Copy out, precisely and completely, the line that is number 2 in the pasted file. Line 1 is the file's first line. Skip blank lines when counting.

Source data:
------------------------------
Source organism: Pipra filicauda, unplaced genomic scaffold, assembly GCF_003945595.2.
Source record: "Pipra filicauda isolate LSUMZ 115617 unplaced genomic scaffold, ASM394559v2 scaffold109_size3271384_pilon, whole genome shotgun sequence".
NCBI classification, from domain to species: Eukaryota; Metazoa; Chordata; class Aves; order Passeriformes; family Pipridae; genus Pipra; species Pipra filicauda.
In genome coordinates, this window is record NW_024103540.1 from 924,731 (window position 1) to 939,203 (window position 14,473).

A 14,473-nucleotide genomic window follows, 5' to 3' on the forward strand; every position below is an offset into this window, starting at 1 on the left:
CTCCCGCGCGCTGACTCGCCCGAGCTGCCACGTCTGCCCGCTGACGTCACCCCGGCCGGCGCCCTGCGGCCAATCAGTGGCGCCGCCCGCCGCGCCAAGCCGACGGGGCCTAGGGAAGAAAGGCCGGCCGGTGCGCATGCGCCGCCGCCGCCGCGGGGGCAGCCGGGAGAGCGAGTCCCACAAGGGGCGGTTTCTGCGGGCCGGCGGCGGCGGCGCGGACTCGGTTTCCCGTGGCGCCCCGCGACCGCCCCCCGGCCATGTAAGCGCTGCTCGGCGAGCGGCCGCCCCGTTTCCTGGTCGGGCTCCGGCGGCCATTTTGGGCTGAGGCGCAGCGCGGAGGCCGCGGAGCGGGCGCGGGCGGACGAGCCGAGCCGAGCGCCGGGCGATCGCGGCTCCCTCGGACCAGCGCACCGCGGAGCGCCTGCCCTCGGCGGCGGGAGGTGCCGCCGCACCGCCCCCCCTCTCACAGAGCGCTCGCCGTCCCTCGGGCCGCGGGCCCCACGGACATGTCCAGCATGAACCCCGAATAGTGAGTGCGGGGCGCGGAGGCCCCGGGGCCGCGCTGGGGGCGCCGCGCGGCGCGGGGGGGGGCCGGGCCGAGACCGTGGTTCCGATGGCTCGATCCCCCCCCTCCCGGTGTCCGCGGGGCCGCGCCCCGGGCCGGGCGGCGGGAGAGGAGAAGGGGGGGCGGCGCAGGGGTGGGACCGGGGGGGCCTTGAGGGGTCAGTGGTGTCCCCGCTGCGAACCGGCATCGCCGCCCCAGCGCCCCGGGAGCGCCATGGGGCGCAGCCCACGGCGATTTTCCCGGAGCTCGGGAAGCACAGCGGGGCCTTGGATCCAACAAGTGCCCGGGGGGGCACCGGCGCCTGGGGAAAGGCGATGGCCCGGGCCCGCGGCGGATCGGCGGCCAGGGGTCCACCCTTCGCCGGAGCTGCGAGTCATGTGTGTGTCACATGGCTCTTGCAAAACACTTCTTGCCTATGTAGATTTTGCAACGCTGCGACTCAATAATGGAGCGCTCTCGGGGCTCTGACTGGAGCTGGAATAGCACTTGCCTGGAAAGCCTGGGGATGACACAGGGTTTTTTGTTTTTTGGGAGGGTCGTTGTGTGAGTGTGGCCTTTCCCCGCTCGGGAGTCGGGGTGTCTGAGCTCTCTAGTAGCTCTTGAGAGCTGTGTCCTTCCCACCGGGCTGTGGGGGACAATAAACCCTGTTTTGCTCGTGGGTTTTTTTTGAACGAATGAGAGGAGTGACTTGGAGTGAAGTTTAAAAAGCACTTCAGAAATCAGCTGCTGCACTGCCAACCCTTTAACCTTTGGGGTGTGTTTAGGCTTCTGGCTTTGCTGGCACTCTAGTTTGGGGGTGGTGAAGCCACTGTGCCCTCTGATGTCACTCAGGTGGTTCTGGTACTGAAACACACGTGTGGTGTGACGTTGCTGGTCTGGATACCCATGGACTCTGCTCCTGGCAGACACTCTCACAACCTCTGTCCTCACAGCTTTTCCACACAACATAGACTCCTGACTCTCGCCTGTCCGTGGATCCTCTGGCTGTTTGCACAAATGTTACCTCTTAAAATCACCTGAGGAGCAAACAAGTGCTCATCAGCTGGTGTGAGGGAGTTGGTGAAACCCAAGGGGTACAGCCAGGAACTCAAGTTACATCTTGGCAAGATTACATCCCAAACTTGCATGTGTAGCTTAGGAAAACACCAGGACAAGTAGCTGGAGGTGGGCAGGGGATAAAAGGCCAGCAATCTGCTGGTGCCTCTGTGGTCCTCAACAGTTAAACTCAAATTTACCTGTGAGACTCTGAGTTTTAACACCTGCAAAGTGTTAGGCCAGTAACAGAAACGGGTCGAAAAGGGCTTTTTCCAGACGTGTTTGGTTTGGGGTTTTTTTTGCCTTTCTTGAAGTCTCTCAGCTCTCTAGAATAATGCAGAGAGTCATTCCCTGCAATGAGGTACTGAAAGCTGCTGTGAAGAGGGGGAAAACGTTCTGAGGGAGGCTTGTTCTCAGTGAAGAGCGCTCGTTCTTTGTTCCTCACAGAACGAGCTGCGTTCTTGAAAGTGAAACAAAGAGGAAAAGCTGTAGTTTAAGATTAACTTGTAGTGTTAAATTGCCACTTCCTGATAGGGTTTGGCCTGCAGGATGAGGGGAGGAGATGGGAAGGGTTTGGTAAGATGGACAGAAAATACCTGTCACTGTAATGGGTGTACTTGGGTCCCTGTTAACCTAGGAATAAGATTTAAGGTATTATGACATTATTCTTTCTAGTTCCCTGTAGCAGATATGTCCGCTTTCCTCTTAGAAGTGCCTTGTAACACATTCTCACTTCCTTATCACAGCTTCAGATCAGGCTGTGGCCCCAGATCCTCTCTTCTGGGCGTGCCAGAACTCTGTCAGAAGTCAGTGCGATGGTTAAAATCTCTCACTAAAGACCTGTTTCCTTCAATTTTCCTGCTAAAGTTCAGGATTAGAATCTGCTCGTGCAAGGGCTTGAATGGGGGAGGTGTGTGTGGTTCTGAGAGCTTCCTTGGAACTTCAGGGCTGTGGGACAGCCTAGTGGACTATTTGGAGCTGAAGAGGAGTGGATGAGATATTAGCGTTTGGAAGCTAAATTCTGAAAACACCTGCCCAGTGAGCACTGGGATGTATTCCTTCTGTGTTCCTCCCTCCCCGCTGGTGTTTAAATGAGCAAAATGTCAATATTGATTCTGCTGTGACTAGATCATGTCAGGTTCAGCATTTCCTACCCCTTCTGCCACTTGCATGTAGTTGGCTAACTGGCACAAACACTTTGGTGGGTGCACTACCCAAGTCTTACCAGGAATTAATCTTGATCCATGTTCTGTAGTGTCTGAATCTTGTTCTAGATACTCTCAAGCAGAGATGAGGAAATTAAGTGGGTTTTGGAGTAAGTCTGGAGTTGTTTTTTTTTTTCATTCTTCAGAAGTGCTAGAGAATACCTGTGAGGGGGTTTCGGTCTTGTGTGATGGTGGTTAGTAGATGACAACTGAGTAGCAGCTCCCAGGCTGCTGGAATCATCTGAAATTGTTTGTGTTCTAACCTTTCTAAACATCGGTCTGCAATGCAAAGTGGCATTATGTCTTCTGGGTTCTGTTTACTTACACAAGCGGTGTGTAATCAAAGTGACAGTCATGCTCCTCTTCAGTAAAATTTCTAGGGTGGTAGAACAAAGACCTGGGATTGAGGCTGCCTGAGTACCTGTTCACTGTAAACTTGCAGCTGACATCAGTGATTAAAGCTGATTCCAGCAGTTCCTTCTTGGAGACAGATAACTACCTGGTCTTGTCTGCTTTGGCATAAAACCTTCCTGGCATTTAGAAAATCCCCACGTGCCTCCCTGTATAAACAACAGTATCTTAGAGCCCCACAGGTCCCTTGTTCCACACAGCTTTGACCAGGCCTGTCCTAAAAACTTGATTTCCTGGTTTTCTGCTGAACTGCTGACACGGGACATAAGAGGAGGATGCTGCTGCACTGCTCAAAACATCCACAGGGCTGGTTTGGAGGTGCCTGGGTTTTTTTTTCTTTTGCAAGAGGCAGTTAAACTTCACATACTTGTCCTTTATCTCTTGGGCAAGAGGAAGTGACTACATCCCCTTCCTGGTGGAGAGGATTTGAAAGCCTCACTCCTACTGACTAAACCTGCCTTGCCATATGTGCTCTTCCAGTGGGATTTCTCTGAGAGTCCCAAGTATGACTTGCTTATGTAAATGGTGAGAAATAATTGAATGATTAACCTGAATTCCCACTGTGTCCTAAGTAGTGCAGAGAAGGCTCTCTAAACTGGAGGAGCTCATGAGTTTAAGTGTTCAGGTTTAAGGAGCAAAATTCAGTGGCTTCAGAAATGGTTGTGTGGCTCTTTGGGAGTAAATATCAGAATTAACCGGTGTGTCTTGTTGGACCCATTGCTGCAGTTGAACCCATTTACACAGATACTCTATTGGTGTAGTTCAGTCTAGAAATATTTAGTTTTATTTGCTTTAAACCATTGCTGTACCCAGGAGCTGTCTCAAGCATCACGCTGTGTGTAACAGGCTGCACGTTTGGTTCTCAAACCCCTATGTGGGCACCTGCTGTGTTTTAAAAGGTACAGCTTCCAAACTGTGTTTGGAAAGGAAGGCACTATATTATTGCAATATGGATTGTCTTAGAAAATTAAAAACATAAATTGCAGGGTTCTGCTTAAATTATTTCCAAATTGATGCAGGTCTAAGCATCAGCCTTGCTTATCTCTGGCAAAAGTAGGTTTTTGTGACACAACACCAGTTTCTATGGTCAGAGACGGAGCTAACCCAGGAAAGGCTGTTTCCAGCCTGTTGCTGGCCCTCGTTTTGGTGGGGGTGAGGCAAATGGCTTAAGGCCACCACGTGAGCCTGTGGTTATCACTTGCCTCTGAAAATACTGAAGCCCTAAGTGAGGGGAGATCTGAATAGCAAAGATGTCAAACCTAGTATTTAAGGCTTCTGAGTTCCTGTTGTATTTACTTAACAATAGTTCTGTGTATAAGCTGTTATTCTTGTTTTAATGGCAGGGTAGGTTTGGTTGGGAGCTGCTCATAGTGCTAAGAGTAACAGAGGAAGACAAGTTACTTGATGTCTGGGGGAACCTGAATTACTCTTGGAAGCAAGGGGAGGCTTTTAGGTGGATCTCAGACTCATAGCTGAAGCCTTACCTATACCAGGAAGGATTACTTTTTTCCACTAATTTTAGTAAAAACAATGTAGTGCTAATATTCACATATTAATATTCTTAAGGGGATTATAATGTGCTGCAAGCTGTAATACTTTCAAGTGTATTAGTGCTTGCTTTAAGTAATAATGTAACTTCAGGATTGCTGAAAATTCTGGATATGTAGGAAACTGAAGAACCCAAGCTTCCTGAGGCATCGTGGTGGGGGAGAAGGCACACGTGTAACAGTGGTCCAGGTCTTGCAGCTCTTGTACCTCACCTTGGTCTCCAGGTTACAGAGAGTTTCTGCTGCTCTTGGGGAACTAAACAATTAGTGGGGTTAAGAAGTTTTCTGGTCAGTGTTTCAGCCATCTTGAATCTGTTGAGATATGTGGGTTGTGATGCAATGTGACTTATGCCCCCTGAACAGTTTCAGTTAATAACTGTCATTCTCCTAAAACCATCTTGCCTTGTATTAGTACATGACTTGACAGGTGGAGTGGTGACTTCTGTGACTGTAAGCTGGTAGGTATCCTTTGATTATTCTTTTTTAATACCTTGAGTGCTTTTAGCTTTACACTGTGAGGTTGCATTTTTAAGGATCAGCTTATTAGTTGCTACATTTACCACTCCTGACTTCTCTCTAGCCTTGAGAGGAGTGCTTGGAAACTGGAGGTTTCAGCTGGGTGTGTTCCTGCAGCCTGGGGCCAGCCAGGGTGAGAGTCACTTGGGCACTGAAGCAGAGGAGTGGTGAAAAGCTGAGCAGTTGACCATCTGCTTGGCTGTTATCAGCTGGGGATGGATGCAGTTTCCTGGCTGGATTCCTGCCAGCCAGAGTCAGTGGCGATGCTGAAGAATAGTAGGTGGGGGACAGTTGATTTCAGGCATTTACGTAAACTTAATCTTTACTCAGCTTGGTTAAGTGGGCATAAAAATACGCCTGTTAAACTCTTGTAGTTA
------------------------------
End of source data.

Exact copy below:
Source record: "Pipra filicauda isolate LSUMZ 115617 unplaced genomic scaffold, ASM394559v2 scaffold109_size3271384_pilon, whole genome shotgun sequence".